Product Dimensions: 6 x 0.4 x 9 inches
Shipping Weight: 12.8 ounces
BISAC: Fiction / Young Adult / Relationships

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One-Eyed Bandit a longshot for the Kentucky Derby

LOUISVILLE, Ky.Sunbury Press has released The B Team, Alan Mindell’s novel about one-eyed horse and his amazing rise to fame.

tbt_fcAbout the Book:
A one-eyed racehorse in the Kentucky Derby? His biggest fan is a young boy, himself with only one useful eye. Seven people, all at key stages of their lives, combine to purchase the horse, One-Eyed Bandit, from a claiming race at Santa Anita. What follows is the heartwarming chronicle of the horse’s remarkable journey and the inspiration he provides his owners.

“Any lookers?” Cory asked Carlos Souza, his longtime assistant. Carlos, Rugged Landing, and Ramon Carquinez—the horse’s groom—had just joined Cory in the number-three stall of the circular Turf Paradise saddling paddock.

“No, Boss,” Carlos answered. “I do not see anyone.”

Cory nodded. Apparently he’d been right about the unlikeliness of Rugged Landing being claimed. If anyone were interested, Carlos probably would have spotted them while walking with Rugged Landing from the stable area to the receiving barn to here. Cory had also been right about a breeze—a slight one had sprung up, maybe tempering the stifling heat by five degrees.

Cory patted the lanky chestnut on the side of his neck. The valet for Cesar Alvarez, Rugged Landing’s regular jockey, arrived with saddle, girth and stirrups. Working together, Cory and the valet began affixing the equipment to the horse. Cory really liked this part of the sport—saddling, meeting the jockey, perhaps strategizing and pre-race anticipation. He glanced quickly at the odds board and saw that Rugged Landing was five to two, lukewarm favorite in the field of ten.

“Hey guys… Sucker’s gonna win again.”

Cory didn’t have to look to know who had joined them. Nor that the new arrival wore the usual old beat-up tan cowboy hat and bright yellow golf shirt and shorts. This was a part of the sport Cory didn’t like—dealing with Bill Donley, Rugged Landing’s owner. In his mid-fifties, Donley had an enormous potbelly and a head markedly too big for his body.

“Sucker doin’ good?” Donley inquired.

“Fine,” Cory grunted.

“Think we’ll lose him?”

“Not according to Carlos.”

“Well, we do, we do. Main thing… squeeze another win outta the sucker.”

Cory winced silently. This horse could win a thousand races and Donley would have no authentic feeling for him. Once he and the valet finished the saddling, Cory rubbed his hands together, patted Rugged Landing again on the neck and motioned Ramon to walk him around the paddock. The valet left and while Carlos remained in the stall, Cory and Donley headed for the grass in the center of the paddock, where the jockeys for the race were already assembling. They had no problem finding Alvarez in Donley’s bright yellow silks, almost the identical color of his shirt and shorts. Garish, no question, but at least easy to spot during a race.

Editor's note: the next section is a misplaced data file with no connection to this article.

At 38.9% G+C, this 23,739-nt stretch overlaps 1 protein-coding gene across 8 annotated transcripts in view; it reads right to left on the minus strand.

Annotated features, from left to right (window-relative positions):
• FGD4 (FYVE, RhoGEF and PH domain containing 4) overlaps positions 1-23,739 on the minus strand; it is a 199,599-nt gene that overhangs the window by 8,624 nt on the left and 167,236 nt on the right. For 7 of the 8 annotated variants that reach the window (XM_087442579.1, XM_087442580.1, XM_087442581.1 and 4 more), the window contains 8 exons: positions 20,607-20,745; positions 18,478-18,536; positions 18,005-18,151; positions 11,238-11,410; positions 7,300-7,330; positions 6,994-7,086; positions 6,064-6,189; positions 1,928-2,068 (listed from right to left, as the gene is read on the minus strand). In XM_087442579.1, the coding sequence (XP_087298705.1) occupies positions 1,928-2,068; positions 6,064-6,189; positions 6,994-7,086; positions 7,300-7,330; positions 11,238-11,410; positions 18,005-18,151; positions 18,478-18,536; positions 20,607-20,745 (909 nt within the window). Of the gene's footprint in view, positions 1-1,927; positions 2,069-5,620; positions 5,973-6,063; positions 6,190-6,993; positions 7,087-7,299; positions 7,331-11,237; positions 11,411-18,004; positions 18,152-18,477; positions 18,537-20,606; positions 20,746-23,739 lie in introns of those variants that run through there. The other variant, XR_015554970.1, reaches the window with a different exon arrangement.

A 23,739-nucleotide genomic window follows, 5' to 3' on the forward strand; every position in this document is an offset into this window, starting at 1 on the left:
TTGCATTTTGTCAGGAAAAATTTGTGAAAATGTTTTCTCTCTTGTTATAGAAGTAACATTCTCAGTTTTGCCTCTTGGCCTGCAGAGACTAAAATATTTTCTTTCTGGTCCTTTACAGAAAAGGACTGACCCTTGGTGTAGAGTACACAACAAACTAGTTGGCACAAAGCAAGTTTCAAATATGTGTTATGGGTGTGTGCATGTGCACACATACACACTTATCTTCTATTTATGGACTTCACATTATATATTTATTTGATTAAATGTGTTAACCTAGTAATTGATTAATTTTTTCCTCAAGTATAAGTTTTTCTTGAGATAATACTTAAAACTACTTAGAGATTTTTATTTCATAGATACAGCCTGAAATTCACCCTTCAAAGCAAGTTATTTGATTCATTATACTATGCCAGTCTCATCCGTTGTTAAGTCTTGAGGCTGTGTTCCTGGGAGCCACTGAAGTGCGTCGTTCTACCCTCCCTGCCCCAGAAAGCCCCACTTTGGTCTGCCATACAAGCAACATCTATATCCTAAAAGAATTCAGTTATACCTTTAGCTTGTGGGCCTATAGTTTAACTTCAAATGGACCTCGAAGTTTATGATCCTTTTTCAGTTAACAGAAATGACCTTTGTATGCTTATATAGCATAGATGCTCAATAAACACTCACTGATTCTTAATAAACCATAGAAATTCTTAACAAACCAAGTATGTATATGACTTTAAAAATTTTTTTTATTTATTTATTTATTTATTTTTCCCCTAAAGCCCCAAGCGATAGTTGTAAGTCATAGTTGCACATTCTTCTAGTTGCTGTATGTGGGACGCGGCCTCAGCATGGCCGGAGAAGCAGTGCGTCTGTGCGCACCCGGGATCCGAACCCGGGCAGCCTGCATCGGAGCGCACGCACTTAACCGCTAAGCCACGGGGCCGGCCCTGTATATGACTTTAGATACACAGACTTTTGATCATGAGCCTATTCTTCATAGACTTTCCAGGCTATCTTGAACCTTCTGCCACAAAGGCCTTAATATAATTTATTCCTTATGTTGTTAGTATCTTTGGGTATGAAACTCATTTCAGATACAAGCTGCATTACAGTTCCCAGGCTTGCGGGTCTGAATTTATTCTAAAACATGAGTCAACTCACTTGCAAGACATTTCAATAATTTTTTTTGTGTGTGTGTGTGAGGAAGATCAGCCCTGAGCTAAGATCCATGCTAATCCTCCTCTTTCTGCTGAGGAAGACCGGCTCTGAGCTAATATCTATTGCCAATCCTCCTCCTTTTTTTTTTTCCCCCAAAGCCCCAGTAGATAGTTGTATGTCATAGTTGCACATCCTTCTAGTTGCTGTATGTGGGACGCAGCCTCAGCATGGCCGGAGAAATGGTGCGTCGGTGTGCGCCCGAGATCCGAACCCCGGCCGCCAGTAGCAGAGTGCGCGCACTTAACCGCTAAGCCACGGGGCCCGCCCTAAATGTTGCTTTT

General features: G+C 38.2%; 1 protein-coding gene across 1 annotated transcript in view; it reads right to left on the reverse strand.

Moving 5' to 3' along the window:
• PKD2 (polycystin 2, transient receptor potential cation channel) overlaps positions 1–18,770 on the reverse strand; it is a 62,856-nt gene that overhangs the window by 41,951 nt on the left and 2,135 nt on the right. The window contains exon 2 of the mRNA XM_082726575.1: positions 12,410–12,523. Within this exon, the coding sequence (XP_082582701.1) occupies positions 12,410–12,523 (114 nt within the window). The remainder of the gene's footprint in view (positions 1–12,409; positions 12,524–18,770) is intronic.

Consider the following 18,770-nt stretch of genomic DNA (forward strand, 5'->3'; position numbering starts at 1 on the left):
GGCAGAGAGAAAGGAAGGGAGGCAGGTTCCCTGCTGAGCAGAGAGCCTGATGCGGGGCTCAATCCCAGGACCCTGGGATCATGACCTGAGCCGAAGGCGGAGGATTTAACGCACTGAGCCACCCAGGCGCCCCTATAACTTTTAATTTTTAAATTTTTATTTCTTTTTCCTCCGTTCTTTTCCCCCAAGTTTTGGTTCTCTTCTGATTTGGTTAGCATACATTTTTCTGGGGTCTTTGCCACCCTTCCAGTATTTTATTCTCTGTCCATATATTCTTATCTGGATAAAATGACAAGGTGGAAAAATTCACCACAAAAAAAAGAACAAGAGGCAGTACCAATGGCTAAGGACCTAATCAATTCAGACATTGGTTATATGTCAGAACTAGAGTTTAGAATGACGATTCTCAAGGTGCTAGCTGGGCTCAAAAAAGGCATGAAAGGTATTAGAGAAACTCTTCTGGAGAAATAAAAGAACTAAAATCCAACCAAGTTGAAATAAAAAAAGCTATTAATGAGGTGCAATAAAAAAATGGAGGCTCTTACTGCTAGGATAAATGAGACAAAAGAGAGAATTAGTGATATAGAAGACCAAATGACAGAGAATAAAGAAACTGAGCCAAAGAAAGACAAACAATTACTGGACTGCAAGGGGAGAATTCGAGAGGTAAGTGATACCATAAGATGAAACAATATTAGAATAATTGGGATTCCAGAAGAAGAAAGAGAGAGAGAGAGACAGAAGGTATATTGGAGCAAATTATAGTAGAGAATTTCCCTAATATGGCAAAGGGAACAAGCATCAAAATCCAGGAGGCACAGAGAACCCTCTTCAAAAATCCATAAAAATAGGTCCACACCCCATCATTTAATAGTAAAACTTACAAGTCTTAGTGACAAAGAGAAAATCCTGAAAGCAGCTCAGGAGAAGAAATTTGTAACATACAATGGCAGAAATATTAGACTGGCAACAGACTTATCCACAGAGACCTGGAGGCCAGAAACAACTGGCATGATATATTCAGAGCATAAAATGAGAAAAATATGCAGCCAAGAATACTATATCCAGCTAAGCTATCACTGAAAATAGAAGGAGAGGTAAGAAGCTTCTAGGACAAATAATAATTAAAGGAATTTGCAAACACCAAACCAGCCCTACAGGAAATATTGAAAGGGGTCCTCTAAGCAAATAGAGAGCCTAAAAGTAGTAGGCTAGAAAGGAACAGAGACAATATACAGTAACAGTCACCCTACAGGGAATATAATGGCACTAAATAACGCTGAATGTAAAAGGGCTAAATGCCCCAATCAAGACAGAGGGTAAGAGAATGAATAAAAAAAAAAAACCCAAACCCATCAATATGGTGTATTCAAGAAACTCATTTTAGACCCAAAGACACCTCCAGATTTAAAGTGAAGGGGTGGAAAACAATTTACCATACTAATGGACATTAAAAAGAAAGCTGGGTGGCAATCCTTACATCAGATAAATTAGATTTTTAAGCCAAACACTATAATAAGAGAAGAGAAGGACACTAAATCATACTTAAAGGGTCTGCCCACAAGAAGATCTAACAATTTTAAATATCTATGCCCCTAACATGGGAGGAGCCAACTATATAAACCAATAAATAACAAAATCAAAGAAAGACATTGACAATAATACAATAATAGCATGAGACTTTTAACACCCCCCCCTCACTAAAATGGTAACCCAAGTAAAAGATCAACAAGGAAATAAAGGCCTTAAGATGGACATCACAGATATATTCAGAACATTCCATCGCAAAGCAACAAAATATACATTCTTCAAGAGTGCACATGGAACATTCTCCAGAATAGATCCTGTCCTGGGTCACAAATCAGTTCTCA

“Go get ‘em, jock,” Donley greeted Alvarez. “Sucker’s ready.”

Cory winced again. He was, of course, proud of his affiliation with Rugged Landing—obviously much more than with the horse’s owner. Alvarez—about forty, muscular and short, even for a jockey—shook Donley’s hand, then Cory’s.

“You know how to ride him,” Cory said. He saw no reason for any further instruction to the jockey.

“Don’t be afraid to crack him a few times,” Donley chimed in, “with your stick.”

Cory winced once more. Rugged Landing didn’t need to be whipped. It was almost an insult. Pretty much like Cory giving the rider instructions. The horse knew exactly where he was and what he was doing at every stage of a race. Simply put, if there was any way he could beat you, he would.

A track official called for “riders up” and Ramon led Rugged Landing to a spot right in front of them. Cory boosted Alvarez aboard the horse. As the track bugler played the call to post, a spectator outside the paddock, probably inebriated, yelled something unintelligible at Alvarez. Cory watched Rugged Landing step onto the track.

“Sit with me,” Donley said. “Wanna talk to you.”

In truth, Cory would rather sit with Carlos and Ramon, who were moving toward a place along the outer rail of the track. Donley seemed insistent though, and at least his box seats were in the shade. On the way Cory paused to gaze at Rugged Landing, jogging past them. Beyond the horse, he couldn’t help noticing the turf course and infield, the grass on both wilted into an ugly yellowish-brown. How many times had he been here, at Turf Paradise, over the years? Two, three thousand? Maybe more.

A couple of spectators approached to ask him if he liked his horse today. He merely nodded and smiled obligatorily. It didn’t take long to reach Donley’s box, directly above the finish line. The crowd was sparse—the heat, a weekday, final race on the program. No question Rugged Landing deserved better than this.

“Want me to get you a drink?” Donley asked as they sat down in his seats. “Or a bet?”

“Neither,” Cory answered, aware that he was very much an oddity around a racetrack, in both categories. He’d never acquired a taste for alcohol and didn’t care for the sweetness of soft drinks. Plain water suited him fine. And, over the years, the few times he’d bet on his own horses was like the kiss of death. They’d always lost. Nor did he have his father’s acumen for betting on other people’s.

“Thinking about New Mexico,” Donley disclosed.

“For the summer?”

“Nah. Year round. Since they put in slots down there, purses are much better than here.”

“Would you send all your horses?” Cory asked.

“Least three or four to start. Interested?”

Relocation wasn’t a new topic for Cory. Actually, while driving the short distance to the track an hour ago, he reviewed his options once more.

AlanAbout the Author
Alan Mindell has owned and bred racehorses for many years. His horses have raced at many tracks, including Santa Anita, Hollywood Park, Del Mar, Golden Gate Fields, Emerald Downs, Turf Paradise, Arlington Park, Tampa Bay Downs and Canterbury Park. A former standout baseball player at the University of California, Berkeley, he won four gold medals as a sprinter in the 2012 San Diego Senior Olympics and is a world-class 400 meter runner in his age group.

The B Team: A Horse Racing Saga
Authored by Alan Mindell
List Price: $16.95
6″ x 9″ (15.24 x 22.86 cm)
Black & White on White paper
246 pages
Sunbury Press, Inc.
ISBN-13: 978-1620065952
ISBN-10: 1620065959
BISAC: Fiction / Sports

For more information, please see:…